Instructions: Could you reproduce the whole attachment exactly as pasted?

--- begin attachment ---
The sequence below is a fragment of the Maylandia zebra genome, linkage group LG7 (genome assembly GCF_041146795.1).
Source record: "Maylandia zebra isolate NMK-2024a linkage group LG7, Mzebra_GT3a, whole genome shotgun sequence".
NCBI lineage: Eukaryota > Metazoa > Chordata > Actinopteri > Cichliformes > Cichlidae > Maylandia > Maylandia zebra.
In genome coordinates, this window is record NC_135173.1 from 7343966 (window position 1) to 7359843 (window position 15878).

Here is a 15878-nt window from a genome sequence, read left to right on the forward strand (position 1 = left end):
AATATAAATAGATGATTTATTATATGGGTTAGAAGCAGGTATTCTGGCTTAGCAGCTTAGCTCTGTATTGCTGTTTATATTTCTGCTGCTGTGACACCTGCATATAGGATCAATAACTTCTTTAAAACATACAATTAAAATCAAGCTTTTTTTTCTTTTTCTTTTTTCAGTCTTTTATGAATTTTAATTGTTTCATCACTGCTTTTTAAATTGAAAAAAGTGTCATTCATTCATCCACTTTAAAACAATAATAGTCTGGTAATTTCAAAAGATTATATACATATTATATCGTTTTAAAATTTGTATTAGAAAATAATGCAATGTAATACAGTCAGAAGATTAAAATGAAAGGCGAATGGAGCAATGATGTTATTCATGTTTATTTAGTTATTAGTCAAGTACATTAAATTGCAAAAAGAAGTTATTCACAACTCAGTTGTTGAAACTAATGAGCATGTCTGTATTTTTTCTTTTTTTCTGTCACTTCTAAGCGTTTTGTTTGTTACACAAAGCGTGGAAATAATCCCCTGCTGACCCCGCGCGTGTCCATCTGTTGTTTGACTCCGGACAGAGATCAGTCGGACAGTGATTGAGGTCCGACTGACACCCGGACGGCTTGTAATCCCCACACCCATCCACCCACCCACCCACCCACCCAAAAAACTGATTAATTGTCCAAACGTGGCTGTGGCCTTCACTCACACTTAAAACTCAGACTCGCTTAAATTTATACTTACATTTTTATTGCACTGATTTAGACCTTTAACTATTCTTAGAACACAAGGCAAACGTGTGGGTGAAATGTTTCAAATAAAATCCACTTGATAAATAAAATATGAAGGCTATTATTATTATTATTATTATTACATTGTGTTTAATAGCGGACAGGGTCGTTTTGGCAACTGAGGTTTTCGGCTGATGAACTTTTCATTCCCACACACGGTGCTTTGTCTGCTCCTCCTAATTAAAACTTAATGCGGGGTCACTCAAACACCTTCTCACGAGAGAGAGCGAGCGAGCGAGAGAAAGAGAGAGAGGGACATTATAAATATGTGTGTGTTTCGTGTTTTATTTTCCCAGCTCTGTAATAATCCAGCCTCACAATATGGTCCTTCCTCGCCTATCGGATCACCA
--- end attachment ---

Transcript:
The sequence below is a fragment of the Maylandia zebra genome, linkage group LG7 (genome assembly GCF_041146795.1).
Source record: "Maylandia zebra isolate NMK-2024a linkage group LG7, Mzebra_GT3a, whole genome shotgun sequence".
NCBI lineage: Eukaryota > Metazoa > Chordata > Actinopteri > Cichliformes > Cichlidae > Maylandia > Maylandia zebra.
In genome coordinates, this window is record NC_135173.1 from 7343966 (window position 1) to 7359843 (window position 15878).

Here is a 15878-nt window from a genome sequence, read left to right on the forward strand (position 1 = left end):
AATATAAATAGATGATTTATTATATGGGTTAGAAGCAGGTATTCTGGCTTAGCAGCTTAGCTCTGTATTGCTGTTTATATTTCTGCTGCTGTGACACCTGCATATAGGATCAATAACTTCTTTAAAACATACAATTAAAATCAAGCTTTTTTTTCTTTTTCTTTTTTCAGTCTTTTATGAATTTTAATTGTTTCATCACTGCTTTTTAAATTGAAAAAAGTGTCATTCATTCATCCACTTTAAAACAATAATAGTCTGGTAATTTCAAAAGATTATATACATATTATATCGTTTTAAAATTTGTATTAGAAAATAATGCAATGTAATACAGTCAGAAGATTAAAATGAAAGGCGAATGGAGCAATGATGTTATTCATGTTTATTTAGTTATTAGTCAAGTACATTAAATTGCAAAAAGAAGTTATTCACAACTCAGTTGTTGAAACTAATGAGCATGTCTGTATTTTTTCTTTTTTTCTGTCACTTCTAAGCGTTTTGTTTGTTACACAAAGCGTGGAAATAATCCCCTGCTGACCCCGCGCGTGTCCATCTGTTGTTTGACTCCGGACAGAGATCAGTCGGACAGTGATTGAGGTCCGACTGACACCCGGACGGCTTGTAATCCCCACACCCATCCACCCACCCACCCACCCACCCAAAAAACTGATTAATTGTCCAAACGTGGCTGTGGCCTTCACTCACACTTAAAACTCAGACTCGCTTAAATTTATACTTACATTTTTATTGCACTGATTTAGACCTTTAACTATTCTTAGAACACAAGGCAAACGTGTGGGTGAAATGTTTCAAATAAAATCCACTTGATAAATAAAATATGAAGGCTATTATTATTATTATTATTATTACATTGTGTTTAATAGCGGACAGGGTCGTTTTGGCAACTGAGGTTTTCGGCTGATGAACTTTTCATTCCCACACACGGTGCTTTGTCTGCTCCTCCTAATTAAAACTTAATGCGGGGTCACTCAAACACCTTCTCACGAGAGAGAGCGAGCGAGCGAGAGAAAGAGAGAGAGGGACATTATAAATATGTGTGTGTTTCGTGTTTTATTTTCCCAGCTCTGTAATAATCCAGCCTCACAATATGGTCCTTCCTCGCCTATCGGATCACCA